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Case study - John Rannoch Foods

DATA CAPTURE ON THE SHOP FLOOR

John Rannoch Foods, the Suffolk poultry specialist, has installed 35 PC- Guard terminals within its factory network. Each terminal is contained within a stainless steel enclosure designed specifically to meet the IP 67 specification for hostile wet environments.

The equipment enclosures incorporate a separate cabinet for a printer for bar code labels. This feature allows the customer the freedom to specify its own printers. Despite the protection provided by the enclosure, the printers are exposed to the atmosphere and were therefore considered to be the weakest link.

“By keeping this option open we have been able to shop around for suitable but less expensive off-the-shelf printers,” says information systems manager, Paul Nix, adding. “We hold spare units in stock and they are easily replaced without taking the terminal out of service.”

Bar code labels are crucial to the production control system. The majority of the PC terminals are equipped with PC-Guard bar code laser scanners. Every movement of material into, within and out of the factory is recorded either by scanning the bar code label for identification, or by printing a new label to confirm the completion of a production process.

The bar code provides traceability for every product and ingredient shipped by the factory together with the order reference numbers and processing dates.

Features

• Stainless steel PCs sealed to IP67
• Integral bar code scanner
• Printer cabinet
• Temperature controlled
• Membrane touch keyboard
• Touch button mouse controls

Benefits - accuracy and labour saving

The system software plays an important role in scheduling orders, setting priorities and the procurement of raw materials. Traditionally this has involved a high level of manual involvement in the printing and distribution of computer schedules and completion of manual records for each batch process. Computer screens are now being used to present the production schedule at every workstation.

“Instead of people recording what they have used they can scan the information from the bar code label and instead of recording what they have made they print a label and attach it to the item to pass the information on through the system.”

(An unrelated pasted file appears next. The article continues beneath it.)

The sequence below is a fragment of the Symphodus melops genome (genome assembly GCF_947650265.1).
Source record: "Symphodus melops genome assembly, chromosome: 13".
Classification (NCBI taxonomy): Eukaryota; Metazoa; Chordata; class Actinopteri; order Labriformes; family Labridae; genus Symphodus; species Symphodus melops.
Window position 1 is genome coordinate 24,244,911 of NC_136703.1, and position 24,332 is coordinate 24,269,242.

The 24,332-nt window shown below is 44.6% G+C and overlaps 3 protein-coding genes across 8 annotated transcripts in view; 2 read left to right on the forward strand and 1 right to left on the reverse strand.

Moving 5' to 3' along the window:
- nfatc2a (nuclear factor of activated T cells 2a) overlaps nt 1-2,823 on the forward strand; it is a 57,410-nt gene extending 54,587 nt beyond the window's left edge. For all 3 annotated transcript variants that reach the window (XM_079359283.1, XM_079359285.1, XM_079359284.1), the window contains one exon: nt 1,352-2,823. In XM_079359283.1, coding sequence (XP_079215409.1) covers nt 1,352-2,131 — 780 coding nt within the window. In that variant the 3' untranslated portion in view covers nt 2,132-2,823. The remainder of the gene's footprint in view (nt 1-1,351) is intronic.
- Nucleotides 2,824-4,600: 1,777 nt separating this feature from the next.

Return on investment

Paul Nix estimates the savings in potential labour costs at about two percent. With a total workforce of 1,000 people this is equivalent to between £330K to £500K per year. “Effectively this means we have achieved a positive return on our investment, recovering the cost of the hardware in less than nine months.”

Processing each customer order takes up to 48 hours to the delivery of finished products. The process involves some 8 to 10 stages from, killing the chicken through to cutting up, flavouring, cooking, packing and despatch.

Paul Nix continued “We are operating in a very dynamic market where order requirements can change daily. Since all our products and many ingredients we use, such as cream, all have a limited shelf life, it is essential that we
have complete visibility of our production status to control stock and the procurement of materials. The new system enables us to minimise waste, deploy our workforce more efficiently and therefore fulfil our customer orders more efficiently.”

Fewer mistakes and reduced waste

Another major benefit of the improved system has been in more efficient procurement of raw materials. Because we are making fewer errors our stock consumption has reduced by 80 pallets in the last three months. There has also been a corresponding reduction in waste. Traditionally waste has been estimated at costing around five percent of turnover. Waste comes in different forms, such as over deliveries to the customer, or by the disposal of surplus materials left over because of over ordering of key ingredients.

About John Rannoch Foods

John Rannoch is an independent private company, employing around 900 people. The processing plant is located in around 200 acres of parkland at haughey Park near to Stowmarket, Suffolk.

Currently the company’s sales turnover is around £60 million. Whilst most of its business comes either directly or indirectly from Marks and Spencer, John Rannoch products are also supplied to other major retailers such as Whitbread. The company operates its own transport fleet with some 20 deliveries each day, with vehicles shuttling between the factory and customers’ regional distribution centres.

 

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